Toorop, Jan (1858-1928) - 1927 Self Portrait (Stedelijk Museum, Amsterdam)
Jan Toorop, was a Javanese Dutch painter whose works straddle the space between the Symbolist painters and Art Nouveau. He was born in Purworejo, Java, Dutch East Indies. In 1872, he moved to the Netherlands, where he studied in Delft and Amsterdam. In 1880 he became a student at the Rijksakademie in Amsterdam. From 1882 to 1886 he lived in Brussels, where he joined Les XX (Les Vingts), a group of artists centered around James Ensor. Toorop worked in various different styles during these years, such as Realism, Impressionism Neo-Impressionism and Post-Impressionism.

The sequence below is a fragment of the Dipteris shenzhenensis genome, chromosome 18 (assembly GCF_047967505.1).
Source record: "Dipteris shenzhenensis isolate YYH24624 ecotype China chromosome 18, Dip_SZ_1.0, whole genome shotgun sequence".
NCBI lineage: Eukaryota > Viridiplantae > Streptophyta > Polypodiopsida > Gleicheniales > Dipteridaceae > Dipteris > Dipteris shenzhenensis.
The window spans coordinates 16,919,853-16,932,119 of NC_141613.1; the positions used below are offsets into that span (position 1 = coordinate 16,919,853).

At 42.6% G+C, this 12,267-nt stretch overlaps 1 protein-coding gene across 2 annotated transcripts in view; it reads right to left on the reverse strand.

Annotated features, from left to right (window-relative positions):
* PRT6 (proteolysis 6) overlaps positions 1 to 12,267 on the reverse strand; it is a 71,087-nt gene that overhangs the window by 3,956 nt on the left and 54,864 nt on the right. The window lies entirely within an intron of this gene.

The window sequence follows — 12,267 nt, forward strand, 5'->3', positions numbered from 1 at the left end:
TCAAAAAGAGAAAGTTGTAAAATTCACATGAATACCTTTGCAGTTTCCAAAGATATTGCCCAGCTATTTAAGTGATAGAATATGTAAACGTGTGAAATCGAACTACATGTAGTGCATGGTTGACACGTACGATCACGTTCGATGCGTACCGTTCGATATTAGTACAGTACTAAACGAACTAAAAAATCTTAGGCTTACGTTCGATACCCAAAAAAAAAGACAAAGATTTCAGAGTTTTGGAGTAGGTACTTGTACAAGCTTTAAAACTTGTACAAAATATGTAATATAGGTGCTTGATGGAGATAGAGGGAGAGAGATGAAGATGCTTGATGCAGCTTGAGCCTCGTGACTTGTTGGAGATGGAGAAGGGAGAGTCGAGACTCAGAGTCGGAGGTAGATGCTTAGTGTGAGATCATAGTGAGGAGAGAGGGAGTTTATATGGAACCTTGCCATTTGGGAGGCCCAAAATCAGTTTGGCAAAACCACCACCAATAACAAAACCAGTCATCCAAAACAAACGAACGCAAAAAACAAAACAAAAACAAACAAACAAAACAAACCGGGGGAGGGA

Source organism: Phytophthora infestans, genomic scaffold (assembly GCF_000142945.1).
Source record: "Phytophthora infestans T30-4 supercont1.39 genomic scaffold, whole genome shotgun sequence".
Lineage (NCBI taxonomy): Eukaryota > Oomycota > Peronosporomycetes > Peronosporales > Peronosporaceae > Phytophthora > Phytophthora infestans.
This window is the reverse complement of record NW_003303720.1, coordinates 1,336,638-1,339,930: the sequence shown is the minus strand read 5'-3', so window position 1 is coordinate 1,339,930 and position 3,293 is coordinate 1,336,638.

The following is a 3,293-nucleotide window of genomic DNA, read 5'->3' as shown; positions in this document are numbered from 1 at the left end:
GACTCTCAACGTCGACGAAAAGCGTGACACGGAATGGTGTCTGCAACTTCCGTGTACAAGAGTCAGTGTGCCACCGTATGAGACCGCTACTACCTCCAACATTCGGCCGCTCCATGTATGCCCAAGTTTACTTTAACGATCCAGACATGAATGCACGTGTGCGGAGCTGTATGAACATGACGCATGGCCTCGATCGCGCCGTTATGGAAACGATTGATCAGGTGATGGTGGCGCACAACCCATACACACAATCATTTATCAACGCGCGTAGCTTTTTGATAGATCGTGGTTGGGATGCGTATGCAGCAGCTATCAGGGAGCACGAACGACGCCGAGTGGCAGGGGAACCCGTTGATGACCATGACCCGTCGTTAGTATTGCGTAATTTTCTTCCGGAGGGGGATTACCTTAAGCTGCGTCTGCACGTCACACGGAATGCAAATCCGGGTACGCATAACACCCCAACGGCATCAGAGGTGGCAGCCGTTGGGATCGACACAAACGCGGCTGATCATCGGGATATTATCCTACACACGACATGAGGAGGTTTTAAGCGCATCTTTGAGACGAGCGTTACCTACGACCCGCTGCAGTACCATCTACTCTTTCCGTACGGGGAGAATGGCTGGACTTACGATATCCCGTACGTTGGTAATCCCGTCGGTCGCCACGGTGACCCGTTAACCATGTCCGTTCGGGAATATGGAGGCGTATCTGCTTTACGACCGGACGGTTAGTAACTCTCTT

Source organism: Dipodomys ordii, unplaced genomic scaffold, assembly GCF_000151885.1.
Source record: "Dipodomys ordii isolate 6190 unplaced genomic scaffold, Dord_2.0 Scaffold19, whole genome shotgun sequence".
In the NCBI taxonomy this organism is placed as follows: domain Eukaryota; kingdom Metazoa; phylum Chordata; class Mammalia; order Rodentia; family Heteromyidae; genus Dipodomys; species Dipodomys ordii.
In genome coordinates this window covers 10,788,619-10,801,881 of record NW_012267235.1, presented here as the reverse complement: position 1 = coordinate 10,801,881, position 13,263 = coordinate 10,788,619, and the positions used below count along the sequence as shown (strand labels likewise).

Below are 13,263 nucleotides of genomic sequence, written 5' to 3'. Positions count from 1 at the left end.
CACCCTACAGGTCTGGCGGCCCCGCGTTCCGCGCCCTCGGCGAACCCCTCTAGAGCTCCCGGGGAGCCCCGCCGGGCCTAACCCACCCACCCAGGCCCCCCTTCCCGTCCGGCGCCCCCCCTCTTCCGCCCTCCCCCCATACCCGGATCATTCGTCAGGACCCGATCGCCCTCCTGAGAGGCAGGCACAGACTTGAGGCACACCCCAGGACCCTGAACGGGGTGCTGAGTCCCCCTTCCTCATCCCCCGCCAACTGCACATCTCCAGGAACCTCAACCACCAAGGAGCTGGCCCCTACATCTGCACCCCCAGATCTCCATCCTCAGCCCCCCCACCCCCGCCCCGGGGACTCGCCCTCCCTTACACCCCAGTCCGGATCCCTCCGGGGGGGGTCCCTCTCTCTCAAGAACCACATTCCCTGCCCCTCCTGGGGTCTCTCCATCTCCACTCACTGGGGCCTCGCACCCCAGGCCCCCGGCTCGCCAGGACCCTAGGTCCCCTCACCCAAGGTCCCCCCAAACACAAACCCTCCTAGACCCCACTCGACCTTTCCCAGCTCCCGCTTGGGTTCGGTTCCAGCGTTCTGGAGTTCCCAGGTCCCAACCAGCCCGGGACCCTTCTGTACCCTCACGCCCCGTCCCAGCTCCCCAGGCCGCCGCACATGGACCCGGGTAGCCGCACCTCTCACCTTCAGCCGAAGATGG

Toorop alternated his time between The Hague, England and Brussels, and the Dutch seaside town of Katwijk aan Zee. During this period he developed his own unique Symbolist style, with dynamic, unpredictable lines based on Javanese motifs, highly stylized willowy figures, and curvilinear designs. Thereafter he turned to Art Nouveau styles, in which a similar play of lines is used for decorative purposes, without any apparent symbolic meaning. In 1905 he converted to Catholicism and began producing religious works. He also created book illustrations, posters, and stained glass designs. His daughter Charley Toorop (1891–1955) was also a painter.